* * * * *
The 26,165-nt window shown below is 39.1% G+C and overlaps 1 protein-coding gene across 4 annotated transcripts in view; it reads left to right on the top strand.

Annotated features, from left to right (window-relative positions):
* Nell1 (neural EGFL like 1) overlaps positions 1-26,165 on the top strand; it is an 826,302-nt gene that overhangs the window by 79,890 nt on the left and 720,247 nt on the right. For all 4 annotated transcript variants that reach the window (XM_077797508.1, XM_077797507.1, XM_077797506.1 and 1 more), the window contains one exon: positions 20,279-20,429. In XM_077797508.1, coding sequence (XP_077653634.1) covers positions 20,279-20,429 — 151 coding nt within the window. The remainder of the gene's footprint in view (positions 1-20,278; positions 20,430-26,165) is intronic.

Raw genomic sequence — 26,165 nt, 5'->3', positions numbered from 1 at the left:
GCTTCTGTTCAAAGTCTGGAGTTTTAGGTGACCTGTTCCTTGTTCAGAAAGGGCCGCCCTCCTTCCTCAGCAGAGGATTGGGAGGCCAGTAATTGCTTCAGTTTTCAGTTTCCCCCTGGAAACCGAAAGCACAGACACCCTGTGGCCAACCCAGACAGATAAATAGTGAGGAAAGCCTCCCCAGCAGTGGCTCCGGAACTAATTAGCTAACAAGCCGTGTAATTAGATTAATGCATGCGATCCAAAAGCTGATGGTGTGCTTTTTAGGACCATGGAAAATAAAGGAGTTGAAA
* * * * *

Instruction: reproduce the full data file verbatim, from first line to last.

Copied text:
The 26,165-nt window shown below is 39.1% G+C and overlaps 1 protein-coding gene across 4 annotated transcripts in view; it reads left to right on the top strand.

Annotated features, from left to right (window-relative positions):
* Nell1 (neural EGFL like 1) overlaps positions 1-26,165 on the top strand; it is an 826,302-nt gene that overhangs the window by 79,890 nt on the left and 720,247 nt on the right. For all 4 annotated transcript variants that reach the window (XM_077797508.1, XM_077797507.1, XM_077797506.1 and 1 more), the window contains one exon: positions 20,279-20,429. In XM_077797508.1, coding sequence (XP_077653634.1) covers positions 20,279-20,429 — 151 coding nt within the window. The remainder of the gene's footprint in view (positions 1-20,278; positions 20,430-26,165) is intronic.

Raw genomic sequence — 26,165 nt, 5'->3', positions numbered from 1 at the left:
GCTTCTGTTCAAAGTCTGGAGTTTTAGGTGACCTGTTCCTTGTTCAGAAAGGGCCGCCCTCCTTCCTCAGCAGAGGATTGGGAGGCCAGTAATTGCTTCAGTTTTCAGTTTCCCCCTGGAAACCGAAAGCACAGACACCCTGTGGCCAACCCAGACAGATAAATAGTGAGGAAAGCCTCCCCAGCAGTGGCTCCGGAACTAATTAGCTAACAAGCCGTGTAATTAGATTAATGCATGCGATCCAAAAGCTGATGGTGTGCTTTTTAGGACCATGGAAAATAAAGGAGTTGAAA